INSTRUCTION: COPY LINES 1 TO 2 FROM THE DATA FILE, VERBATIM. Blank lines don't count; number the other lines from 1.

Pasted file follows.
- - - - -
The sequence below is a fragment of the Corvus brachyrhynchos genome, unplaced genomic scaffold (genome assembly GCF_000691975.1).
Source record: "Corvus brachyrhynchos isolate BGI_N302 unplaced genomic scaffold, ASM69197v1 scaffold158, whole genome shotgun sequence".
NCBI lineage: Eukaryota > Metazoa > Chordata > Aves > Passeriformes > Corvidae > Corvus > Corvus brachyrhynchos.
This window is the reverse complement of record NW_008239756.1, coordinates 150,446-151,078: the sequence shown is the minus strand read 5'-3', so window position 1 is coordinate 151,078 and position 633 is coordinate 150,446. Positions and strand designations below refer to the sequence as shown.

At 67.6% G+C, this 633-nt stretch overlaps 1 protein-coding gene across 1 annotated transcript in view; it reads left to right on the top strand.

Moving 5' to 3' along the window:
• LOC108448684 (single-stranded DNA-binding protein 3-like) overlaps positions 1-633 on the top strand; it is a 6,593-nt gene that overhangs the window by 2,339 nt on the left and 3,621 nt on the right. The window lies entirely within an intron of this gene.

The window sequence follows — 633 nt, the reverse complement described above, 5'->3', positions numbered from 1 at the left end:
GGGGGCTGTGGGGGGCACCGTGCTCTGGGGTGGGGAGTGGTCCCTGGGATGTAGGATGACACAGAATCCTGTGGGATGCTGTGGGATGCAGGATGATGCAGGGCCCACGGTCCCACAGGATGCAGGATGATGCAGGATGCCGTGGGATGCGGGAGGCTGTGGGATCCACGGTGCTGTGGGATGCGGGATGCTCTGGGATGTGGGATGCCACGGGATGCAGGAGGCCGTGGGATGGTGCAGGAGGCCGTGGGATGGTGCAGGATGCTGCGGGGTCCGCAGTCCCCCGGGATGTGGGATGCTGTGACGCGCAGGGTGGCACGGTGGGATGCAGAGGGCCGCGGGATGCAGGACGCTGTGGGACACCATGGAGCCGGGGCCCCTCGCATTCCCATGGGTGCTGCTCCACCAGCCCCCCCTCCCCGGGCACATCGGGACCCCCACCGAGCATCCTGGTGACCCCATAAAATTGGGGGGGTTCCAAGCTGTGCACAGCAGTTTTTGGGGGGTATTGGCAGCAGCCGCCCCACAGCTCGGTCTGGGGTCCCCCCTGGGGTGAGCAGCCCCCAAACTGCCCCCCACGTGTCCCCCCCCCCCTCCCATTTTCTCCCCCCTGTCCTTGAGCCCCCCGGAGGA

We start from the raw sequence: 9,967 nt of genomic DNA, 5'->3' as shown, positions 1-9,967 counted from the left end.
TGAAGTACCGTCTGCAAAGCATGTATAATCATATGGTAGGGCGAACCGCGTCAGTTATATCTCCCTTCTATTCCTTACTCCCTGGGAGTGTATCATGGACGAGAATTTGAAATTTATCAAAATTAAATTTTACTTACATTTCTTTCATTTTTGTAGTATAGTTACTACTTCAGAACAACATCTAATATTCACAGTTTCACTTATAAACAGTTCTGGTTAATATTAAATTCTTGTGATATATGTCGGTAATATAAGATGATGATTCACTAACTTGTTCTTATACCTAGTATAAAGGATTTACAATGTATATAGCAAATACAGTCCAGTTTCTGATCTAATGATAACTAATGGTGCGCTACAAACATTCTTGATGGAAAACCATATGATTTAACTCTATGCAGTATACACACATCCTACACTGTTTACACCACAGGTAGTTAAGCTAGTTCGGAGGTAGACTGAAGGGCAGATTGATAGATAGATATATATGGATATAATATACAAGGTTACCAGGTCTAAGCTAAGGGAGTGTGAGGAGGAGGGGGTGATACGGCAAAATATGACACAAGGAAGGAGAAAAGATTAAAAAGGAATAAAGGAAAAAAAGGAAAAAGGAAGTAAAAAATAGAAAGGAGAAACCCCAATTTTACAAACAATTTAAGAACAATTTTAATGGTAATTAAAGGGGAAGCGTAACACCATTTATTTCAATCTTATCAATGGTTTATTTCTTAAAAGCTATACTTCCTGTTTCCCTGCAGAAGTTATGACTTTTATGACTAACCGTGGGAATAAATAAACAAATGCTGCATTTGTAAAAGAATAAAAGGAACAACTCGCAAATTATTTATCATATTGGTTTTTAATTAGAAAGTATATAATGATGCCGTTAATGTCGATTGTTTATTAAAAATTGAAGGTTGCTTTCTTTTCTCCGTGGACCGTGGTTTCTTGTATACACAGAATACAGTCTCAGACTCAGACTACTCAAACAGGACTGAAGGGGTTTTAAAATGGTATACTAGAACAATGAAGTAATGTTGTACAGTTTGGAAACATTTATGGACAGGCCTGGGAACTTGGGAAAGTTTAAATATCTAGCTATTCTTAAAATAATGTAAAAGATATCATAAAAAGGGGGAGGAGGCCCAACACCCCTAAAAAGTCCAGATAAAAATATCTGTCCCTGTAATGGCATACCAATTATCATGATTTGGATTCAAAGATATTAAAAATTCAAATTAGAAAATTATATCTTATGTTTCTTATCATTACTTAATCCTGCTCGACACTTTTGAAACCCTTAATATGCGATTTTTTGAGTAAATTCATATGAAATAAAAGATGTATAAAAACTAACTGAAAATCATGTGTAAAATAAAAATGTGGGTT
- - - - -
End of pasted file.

The sequence below is a fragment of the Corvus brachyrhynchos genome, unplaced genomic scaffold (genome assembly GCF_000691975.1).
Source record: "Corvus brachyrhynchos isolate BGI_N302 unplaced genomic scaffold, ASM69197v1 scaffold158, whole genome shotgun sequence".